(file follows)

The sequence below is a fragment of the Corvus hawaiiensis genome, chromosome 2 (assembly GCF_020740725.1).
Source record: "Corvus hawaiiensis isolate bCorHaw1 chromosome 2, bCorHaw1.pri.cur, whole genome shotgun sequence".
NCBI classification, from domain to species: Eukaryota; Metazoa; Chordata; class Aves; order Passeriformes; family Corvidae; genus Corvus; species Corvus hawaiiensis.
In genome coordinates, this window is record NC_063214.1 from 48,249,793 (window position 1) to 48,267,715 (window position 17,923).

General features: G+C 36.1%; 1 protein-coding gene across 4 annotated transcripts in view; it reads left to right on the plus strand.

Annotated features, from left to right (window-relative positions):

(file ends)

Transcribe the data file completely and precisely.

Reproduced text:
The sequence below is a fragment of the Corvus hawaiiensis genome, chromosome 2 (assembly GCF_020740725.1).
Source record: "Corvus hawaiiensis isolate bCorHaw1 chromosome 2, bCorHaw1.pri.cur, whole genome shotgun sequence".
NCBI classification, from domain to species: Eukaryota; Metazoa; Chordata; class Aves; order Passeriformes; family Corvidae; genus Corvus; species Corvus hawaiiensis.
In genome coordinates, this window is record NC_063214.1 from 48,249,793 (window position 1) to 48,267,715 (window position 17,923).

General features: G+C 36.1%; 1 protein-coding gene across 4 annotated transcripts in view; it reads left to right on the plus strand.

Annotated features, from left to right (window-relative positions):